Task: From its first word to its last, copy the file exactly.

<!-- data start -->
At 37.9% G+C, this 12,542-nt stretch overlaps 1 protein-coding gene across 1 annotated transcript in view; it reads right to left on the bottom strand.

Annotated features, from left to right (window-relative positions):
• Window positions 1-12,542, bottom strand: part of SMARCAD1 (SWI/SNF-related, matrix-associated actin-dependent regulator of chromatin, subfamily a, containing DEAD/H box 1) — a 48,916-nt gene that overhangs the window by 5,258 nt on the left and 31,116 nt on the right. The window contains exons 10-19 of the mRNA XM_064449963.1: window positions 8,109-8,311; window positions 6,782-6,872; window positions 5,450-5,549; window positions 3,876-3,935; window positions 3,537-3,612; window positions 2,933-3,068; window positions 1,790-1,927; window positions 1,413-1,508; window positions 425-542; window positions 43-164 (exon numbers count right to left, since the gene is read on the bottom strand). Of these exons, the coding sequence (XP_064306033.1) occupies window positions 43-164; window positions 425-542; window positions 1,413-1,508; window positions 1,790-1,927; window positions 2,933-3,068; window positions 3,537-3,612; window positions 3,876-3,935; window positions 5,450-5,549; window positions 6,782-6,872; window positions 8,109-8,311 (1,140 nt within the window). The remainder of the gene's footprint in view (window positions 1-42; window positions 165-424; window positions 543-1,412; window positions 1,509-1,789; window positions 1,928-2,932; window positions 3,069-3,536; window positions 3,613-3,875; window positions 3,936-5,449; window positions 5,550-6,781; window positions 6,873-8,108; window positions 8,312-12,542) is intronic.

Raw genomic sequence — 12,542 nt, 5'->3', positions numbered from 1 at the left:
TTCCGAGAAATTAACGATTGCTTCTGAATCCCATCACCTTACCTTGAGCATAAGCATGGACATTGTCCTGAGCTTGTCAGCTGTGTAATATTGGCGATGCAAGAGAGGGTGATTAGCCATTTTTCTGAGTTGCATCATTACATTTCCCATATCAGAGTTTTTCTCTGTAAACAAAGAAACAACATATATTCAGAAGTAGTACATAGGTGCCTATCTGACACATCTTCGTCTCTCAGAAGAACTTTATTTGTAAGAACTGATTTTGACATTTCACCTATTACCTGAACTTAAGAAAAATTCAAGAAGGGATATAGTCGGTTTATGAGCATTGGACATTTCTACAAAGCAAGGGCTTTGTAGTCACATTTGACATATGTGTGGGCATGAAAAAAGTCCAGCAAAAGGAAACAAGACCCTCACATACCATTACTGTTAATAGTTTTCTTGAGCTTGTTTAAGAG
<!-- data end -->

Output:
At 37.9% G+C, this 12,542-nt stretch overlaps 1 protein-coding gene across 1 annotated transcript in view; it reads right to left on the bottom strand.

Annotated features, from left to right (window-relative positions):
• Window positions 1-12,542, bottom strand: part of SMARCAD1 (SWI/SNF-related, matrix-associated actin-dependent regulator of chromatin, subfamily a, containing DEAD/H box 1) — a 48,916-nt gene that overhangs the window by 5,258 nt on the left and 31,116 nt on the right. The window contains exons 10-19 of the mRNA XM_064449963.1: window positions 8,109-8,311; window positions 6,782-6,872; window positions 5,450-5,549; window positions 3,876-3,935; window positions 3,537-3,612; window positions 2,933-3,068; window positions 1,790-1,927; window positions 1,413-1,508; window positions 425-542; window positions 43-164 (exon numbers count right to left, since the gene is read on the bottom strand). Of these exons, the coding sequence (XP_064306033.1) occupies window positions 43-164; window positions 425-542; window positions 1,413-1,508; window positions 1,790-1,927; window positions 2,933-3,068; window positions 3,537-3,612; window positions 3,876-3,935; window positions 5,450-5,549; window positions 6,782-6,872; window positions 8,109-8,311 (1,140 nt within the window). The remainder of the gene's footprint in view (window positions 1-42; window positions 165-424; window positions 543-1,412; window positions 1,509-1,789; window positions 1,928-2,932; window positions 3,069-3,536; window positions 3,613-3,875; window positions 3,936-5,449; window positions 5,550-6,781; window positions 6,873-8,108; window positions 8,312-12,542) is intronic.

Raw genomic sequence — 12,542 nt, 5'->3', positions numbered from 1 at the left:
TTCCGAGAAATTAACGATTGCTTCTGAATCCCATCACCTTACCTTGAGCATAAGCATGGACATTGTCCTGAGCTTGTCAGCTGTGTAATATTGGCGATGCAAGAGAGGGTGATTAGCCATTTTTCTGAGTTGCATCATTACATTTCCCATATCAGAGTTTTTCTCTGTAAACAAAGAAACAACATATATTCAGAAGTAGTACATAGGTGCCTATCTGACACATCTTCGTCTCTCAGAAGAACTTTATTTGTAAGAACTGATTTTGACATTTCACCTATTACCTGAACTTAAGAAAAATTCAAGAAGGGATATAGTCGGTTTATGAGCATTGGACATTTCTACAAAGCAAGGGCTTTGTAGTCACATTTGACATATGTGTGGGCATGAAAAAAGTCCAGCAAAAGGAAACAAGACCCTCACATACCATTACTGTTAATAGTTTTCTTGAGCTTGTTTAAGAG